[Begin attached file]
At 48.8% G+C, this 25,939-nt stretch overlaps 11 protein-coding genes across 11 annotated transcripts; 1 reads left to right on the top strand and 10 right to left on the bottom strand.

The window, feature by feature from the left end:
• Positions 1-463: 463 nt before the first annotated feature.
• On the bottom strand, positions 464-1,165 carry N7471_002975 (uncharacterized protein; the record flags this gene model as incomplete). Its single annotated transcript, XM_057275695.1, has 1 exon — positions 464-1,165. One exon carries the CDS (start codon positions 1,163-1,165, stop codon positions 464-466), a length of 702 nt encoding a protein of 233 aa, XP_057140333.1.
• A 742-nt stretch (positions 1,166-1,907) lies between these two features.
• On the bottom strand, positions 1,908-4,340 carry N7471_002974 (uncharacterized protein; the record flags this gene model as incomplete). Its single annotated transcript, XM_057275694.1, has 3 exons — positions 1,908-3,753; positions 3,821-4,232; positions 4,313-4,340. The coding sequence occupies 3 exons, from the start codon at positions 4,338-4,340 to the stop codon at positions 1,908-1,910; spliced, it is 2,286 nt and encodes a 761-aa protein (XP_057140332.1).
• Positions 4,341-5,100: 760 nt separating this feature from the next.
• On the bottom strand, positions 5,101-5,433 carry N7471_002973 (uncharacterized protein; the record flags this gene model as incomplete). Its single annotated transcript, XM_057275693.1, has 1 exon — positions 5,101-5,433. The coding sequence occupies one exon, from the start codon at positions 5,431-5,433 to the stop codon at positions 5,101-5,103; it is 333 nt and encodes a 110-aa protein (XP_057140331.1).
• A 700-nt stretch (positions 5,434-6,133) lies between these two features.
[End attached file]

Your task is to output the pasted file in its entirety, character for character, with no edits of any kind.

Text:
At 48.8% G+C, this 25,939-nt stretch overlaps 11 protein-coding genes across 11 annotated transcripts; 1 reads left to right on the top strand and 10 right to left on the bottom strand.

The window, feature by feature from the left end:
• Positions 1-463: 463 nt before the first annotated feature.
• On the bottom strand, positions 464-1,165 carry N7471_002975 (uncharacterized protein; the record flags this gene model as incomplete). Its single annotated transcript, XM_057275695.1, has 1 exon — positions 464-1,165. One exon carries the CDS (start codon positions 1,163-1,165, stop codon positions 464-466), a length of 702 nt encoding a protein of 233 aa, XP_057140333.1.
• A 742-nt stretch (positions 1,166-1,907) lies between these two features.
• On the bottom strand, positions 1,908-4,340 carry N7471_002974 (uncharacterized protein; the record flags this gene model as incomplete). Its single annotated transcript, XM_057275694.1, has 3 exons — positions 1,908-3,753; positions 3,821-4,232; positions 4,313-4,340. The coding sequence occupies 3 exons, from the start codon at positions 4,338-4,340 to the stop codon at positions 1,908-1,910; spliced, it is 2,286 nt and encodes a 761-aa protein (XP_057140332.1).
• Positions 4,341-5,100: 760 nt separating this feature from the next.
• On the bottom strand, positions 5,101-5,433 carry N7471_002973 (uncharacterized protein; the record flags this gene model as incomplete). Its single annotated transcript, XM_057275693.1, has 1 exon — positions 5,101-5,433. The coding sequence occupies one exon, from the start codon at positions 5,431-5,433 to the stop codon at positions 5,101-5,103; it is 333 nt and encodes a 110-aa protein (XP_057140331.1).
• A 700-nt stretch (positions 5,434-6,133) lies between these two features.